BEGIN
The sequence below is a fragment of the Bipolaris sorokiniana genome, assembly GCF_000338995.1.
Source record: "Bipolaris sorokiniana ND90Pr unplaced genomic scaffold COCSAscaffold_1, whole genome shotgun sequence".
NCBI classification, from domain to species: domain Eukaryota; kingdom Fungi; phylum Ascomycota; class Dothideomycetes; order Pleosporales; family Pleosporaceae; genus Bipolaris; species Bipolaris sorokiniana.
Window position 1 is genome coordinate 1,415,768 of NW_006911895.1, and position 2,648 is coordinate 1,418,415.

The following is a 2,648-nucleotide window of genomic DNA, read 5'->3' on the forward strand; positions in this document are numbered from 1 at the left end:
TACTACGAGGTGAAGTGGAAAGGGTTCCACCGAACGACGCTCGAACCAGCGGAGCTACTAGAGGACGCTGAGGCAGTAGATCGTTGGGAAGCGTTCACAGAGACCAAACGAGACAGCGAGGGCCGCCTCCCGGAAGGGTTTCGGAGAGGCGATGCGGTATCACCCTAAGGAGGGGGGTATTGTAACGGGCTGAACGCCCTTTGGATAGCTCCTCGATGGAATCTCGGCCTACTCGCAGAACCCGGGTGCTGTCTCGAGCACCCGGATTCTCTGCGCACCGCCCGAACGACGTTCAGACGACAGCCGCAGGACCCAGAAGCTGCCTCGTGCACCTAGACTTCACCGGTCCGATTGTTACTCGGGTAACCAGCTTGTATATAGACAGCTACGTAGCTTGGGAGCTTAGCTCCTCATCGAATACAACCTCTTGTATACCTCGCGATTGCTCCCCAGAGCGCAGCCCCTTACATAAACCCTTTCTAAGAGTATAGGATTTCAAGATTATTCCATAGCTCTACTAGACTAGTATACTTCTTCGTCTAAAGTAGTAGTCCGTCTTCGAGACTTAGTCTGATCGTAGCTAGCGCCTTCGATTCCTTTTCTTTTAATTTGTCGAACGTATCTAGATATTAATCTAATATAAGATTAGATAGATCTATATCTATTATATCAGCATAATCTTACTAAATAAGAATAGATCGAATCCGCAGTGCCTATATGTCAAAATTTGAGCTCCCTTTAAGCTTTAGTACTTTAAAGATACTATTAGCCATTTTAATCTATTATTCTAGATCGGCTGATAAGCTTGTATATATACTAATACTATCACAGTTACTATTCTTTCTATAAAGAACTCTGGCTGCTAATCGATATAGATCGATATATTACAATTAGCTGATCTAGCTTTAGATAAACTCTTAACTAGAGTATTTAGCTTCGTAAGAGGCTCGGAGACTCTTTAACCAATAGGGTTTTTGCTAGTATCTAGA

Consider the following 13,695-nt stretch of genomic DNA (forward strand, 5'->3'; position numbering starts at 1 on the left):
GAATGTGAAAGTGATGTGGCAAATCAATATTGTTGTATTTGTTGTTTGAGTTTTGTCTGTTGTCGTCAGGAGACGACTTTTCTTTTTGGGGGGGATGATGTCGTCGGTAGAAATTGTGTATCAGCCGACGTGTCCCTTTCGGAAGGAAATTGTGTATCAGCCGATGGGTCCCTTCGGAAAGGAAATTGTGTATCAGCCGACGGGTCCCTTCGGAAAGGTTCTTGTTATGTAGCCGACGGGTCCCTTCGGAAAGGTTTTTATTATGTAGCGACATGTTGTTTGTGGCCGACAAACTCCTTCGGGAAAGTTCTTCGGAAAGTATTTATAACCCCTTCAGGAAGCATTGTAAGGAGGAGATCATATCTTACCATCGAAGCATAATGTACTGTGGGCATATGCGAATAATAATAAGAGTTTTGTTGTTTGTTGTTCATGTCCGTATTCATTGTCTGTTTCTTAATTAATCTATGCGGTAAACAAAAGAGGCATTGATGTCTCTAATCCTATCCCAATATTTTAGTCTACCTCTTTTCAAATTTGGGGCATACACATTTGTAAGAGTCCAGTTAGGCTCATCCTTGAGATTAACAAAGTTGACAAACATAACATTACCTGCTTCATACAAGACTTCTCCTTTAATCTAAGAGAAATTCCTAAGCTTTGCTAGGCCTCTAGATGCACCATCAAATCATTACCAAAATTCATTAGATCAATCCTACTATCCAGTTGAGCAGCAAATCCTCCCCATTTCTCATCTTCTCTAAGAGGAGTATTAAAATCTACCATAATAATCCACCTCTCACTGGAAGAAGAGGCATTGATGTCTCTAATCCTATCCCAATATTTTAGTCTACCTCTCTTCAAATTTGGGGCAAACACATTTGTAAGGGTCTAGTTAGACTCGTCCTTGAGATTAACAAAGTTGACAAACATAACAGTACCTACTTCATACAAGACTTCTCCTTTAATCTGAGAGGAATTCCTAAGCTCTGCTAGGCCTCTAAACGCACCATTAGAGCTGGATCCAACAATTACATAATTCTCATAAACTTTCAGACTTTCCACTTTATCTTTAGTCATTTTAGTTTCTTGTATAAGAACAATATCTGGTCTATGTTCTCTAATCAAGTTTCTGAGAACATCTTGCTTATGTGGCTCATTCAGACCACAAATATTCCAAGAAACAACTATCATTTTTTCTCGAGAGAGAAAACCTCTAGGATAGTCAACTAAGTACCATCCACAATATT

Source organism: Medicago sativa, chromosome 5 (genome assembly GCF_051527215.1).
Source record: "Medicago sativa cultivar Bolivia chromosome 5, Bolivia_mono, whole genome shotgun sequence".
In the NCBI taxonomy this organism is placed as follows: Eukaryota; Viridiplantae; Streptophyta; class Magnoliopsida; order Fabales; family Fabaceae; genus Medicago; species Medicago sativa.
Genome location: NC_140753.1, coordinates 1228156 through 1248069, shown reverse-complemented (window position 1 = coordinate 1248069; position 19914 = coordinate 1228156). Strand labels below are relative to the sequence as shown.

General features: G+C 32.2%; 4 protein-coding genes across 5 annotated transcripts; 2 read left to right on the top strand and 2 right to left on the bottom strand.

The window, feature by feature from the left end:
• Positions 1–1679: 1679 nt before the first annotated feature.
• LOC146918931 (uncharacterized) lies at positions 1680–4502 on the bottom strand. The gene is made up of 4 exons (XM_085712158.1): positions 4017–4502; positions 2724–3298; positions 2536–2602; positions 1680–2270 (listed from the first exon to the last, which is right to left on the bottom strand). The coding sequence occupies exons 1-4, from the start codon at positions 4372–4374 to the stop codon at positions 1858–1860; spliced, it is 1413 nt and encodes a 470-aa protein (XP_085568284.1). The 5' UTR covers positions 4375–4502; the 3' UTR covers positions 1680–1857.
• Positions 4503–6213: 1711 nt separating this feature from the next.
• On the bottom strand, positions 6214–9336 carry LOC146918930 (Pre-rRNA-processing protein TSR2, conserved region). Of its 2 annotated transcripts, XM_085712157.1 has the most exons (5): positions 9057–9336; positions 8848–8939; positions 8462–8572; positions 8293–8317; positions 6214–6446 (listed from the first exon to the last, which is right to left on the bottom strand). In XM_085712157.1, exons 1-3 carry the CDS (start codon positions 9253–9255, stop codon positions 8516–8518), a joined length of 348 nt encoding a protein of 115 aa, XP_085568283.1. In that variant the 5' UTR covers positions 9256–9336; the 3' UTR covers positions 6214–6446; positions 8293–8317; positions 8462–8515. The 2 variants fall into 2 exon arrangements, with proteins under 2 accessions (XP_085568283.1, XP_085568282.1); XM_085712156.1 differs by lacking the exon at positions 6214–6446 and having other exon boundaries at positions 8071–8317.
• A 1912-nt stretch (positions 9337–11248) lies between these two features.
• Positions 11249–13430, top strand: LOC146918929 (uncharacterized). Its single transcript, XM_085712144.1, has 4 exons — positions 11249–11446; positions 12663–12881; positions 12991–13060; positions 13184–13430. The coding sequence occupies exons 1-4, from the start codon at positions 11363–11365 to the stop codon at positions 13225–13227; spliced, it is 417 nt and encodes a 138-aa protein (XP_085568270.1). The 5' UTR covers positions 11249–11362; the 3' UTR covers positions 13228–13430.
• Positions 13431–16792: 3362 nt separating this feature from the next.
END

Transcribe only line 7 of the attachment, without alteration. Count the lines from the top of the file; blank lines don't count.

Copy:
Consider the following 13,695-nt stretch of genomic DNA (forward strand, 5'->3'; position numbering starts at 1 on the left):